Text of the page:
Literary Events & Competitions

Fall 2023 Mini-Classes

“What’s Your Intention?”: Building Tension to Create Compelling Fiction with Tony Robles

This event has been canceled.

September 23, 10:00am-12:00pm in-person at UNC Asheville

Tension, one of the building blocks in creating engaging fiction, permeates characters, plot, and setting. In this workshop, participants will analyze a short story and the ways the author uses tension to carry plot and give context to the overall story. Then we will engage in generative exercises meant to strengthen the use of tension in our own work. Finally, we will share and discuss what we have written. Participants will leave with drafts of new material and plenty of inspiration for creating more.

Tony Robles is author of two poetry/short story collections, Cool Don’t Live Here No More—A letter to San Francisco and Fingerprints of a Hunger Strike. His short fiction has been nominated for the Pushcart Prize and included in numerous anthologies.  He was named writer in residence by the Carl Sandburg Home Historic Site in 2020. He was also shortlisted for Poet Laureate of San Francisco in 2017 and was an individual artist grantee by the San Francisco Art Commission in 2015 and 2017. A graduate of the MFA in creative writing program at Vermont College of Fine Arts, he lives in Hendersonville, NC.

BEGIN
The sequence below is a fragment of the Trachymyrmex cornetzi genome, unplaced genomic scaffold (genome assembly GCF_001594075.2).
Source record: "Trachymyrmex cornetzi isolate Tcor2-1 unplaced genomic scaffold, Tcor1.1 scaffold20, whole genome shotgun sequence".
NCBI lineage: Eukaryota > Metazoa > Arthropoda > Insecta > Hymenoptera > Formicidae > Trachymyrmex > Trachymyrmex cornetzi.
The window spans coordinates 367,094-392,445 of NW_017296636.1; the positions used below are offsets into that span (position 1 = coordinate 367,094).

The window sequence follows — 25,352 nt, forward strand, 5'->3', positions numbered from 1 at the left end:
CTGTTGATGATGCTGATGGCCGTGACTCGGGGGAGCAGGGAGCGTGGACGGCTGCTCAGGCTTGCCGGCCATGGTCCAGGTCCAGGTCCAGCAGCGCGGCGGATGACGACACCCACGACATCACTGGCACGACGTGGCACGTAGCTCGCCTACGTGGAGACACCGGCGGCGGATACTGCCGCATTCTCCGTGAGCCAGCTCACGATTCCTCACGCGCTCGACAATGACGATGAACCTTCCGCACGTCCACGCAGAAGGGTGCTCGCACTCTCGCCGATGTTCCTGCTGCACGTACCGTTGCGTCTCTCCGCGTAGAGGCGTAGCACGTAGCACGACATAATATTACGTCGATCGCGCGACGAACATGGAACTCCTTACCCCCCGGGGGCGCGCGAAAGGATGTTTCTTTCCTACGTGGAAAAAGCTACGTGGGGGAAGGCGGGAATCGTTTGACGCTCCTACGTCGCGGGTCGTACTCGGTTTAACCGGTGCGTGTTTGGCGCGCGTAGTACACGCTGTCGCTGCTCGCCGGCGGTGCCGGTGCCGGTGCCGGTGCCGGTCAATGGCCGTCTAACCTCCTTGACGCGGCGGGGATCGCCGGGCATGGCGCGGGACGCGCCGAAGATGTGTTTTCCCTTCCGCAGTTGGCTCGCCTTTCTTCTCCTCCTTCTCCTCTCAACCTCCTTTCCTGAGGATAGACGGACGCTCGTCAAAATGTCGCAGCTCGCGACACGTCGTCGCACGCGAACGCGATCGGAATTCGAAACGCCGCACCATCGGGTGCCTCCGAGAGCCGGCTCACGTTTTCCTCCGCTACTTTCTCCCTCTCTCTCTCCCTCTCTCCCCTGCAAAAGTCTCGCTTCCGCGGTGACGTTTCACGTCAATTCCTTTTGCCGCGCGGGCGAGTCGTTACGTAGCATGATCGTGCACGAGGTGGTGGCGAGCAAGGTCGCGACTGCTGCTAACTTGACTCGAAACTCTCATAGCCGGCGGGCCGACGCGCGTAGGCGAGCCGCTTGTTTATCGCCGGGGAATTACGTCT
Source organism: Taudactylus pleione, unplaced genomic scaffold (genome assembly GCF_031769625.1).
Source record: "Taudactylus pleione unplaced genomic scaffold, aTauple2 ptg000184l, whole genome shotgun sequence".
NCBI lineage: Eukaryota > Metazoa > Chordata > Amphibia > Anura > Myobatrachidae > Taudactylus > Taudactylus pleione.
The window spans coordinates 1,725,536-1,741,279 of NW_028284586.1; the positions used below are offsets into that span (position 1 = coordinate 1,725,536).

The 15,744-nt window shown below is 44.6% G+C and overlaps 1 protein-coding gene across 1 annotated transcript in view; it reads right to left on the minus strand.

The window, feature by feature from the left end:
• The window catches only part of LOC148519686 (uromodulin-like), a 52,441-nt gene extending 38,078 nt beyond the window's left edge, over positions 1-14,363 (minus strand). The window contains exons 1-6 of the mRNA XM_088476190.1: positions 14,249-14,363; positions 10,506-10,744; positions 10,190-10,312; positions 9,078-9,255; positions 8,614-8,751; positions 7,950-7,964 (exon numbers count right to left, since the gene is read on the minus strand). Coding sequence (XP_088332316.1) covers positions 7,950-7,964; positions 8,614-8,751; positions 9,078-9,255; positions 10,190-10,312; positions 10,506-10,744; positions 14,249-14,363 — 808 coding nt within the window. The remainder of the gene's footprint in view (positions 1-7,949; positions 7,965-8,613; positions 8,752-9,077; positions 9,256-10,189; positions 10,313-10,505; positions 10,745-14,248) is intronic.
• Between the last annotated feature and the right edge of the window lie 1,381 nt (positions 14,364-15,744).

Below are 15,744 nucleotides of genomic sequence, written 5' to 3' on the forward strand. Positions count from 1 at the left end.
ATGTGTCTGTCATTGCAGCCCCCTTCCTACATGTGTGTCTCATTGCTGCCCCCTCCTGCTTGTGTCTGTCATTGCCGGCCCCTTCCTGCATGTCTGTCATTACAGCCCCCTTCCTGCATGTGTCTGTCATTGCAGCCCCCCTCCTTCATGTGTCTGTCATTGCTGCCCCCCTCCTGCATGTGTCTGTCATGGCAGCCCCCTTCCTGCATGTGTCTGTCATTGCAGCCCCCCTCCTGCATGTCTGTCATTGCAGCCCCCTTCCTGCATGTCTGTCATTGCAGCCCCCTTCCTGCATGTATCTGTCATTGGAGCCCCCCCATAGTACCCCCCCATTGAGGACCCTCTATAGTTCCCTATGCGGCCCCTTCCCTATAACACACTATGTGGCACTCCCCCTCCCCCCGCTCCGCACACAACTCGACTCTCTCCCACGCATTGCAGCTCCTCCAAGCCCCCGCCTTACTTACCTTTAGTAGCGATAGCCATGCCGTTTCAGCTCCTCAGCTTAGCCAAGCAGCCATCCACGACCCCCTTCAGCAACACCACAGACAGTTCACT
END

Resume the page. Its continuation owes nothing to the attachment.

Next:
Telling A Story About Your Truth: A Songwriting Workshop with Alice Osborn

This event has been moved to October 25, 6:00-8:00pm via Zoom